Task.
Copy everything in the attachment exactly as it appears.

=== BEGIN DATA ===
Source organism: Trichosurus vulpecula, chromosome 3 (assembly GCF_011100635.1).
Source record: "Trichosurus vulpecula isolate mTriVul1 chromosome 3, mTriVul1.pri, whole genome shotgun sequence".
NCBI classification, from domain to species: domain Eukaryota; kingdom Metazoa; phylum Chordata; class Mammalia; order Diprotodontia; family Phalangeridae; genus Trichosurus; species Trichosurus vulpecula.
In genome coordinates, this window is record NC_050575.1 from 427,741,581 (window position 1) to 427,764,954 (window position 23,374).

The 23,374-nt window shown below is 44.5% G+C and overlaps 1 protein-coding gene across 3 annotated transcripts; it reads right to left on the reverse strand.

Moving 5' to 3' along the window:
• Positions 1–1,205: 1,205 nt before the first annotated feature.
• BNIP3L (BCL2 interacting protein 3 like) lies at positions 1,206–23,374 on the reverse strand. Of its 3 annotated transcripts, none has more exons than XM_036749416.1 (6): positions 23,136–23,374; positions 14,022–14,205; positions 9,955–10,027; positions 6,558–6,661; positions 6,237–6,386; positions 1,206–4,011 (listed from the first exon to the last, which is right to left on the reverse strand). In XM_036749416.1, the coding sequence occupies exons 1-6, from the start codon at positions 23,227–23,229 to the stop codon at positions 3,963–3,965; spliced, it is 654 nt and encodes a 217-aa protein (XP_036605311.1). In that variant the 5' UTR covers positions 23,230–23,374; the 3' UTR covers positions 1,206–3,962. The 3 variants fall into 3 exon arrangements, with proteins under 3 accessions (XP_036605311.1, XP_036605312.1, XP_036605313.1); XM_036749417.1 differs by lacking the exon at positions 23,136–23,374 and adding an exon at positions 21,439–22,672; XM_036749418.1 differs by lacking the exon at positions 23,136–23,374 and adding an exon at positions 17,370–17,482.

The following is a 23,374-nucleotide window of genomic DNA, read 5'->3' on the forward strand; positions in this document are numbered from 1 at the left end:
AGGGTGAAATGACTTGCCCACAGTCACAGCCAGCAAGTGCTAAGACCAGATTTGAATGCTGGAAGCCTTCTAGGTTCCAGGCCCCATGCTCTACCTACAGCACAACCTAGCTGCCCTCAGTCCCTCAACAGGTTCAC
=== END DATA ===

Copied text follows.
Source organism: Trichosurus vulpecula, chromosome 3 (assembly GCF_011100635.1).
Source record: "Trichosurus vulpecula isolate mTriVul1 chromosome 3, mTriVul1.pri, whole genome shotgun sequence".
NCBI classification, from domain to species: domain Eukaryota; kingdom Metazoa; phylum Chordata; class Mammalia; order Diprotodontia; family Phalangeridae; genus Trichosurus; species Trichosurus vulpecula.
In genome coordinates, this window is record NC_050575.1 from 427,741,581 (window position 1) to 427,764,954 (window position 23,374).

The 23,374-nt window shown below is 44.5% G+C and overlaps 1 protein-coding gene across 3 annotated transcripts; it reads right to left on the reverse strand.

Moving 5' to 3' along the window:
• Positions 1–1,205: 1,205 nt before the first annotated feature.
• BNIP3L (BCL2 interacting protein 3 like) lies at positions 1,206–23,374 on the reverse strand. Of its 3 annotated transcripts, none has more exons than XM_036749416.1 (6): positions 23,136–23,374; positions 14,022–14,205; positions 9,955–10,027; positions 6,558–6,661; positions 6,237–6,386; positions 1,206–4,011 (listed from the first exon to the last, which is right to left on the reverse strand). In XM_036749416.1, the coding sequence occupies exons 1-6, from the start codon at positions 23,227–23,229 to the stop codon at positions 3,963–3,965; spliced, it is 654 nt and encodes a 217-aa protein (XP_036605311.1). In that variant the 5' UTR covers positions 23,230–23,374; the 3' UTR covers positions 1,206–3,962. The 3 variants fall into 3 exon arrangements, with proteins under 3 accessions (XP_036605311.1, XP_036605312.1, XP_036605313.1); XM_036749417.1 differs by lacking the exon at positions 23,136–23,374 and adding an exon at positions 21,439–22,672; XM_036749418.1 differs by lacking the exon at positions 23,136–23,374 and adding an exon at positions 17,370–17,482.

The following is a 23,374-nucleotide window of genomic DNA, read 5'->3' on the forward strand; positions in this document are numbered from 1 at the left end:
AGGGTGAAATGACTTGCCCACAGTCACAGCCAGCAAGTGCTAAGACCAGATTTGAATGCTGGAAGCCTTCTAGGTTCCAGGCCCCATGCTCTACCTACAGCACAACCTAGCTGCCCTCAGTCCCTCAACAGGTTCAC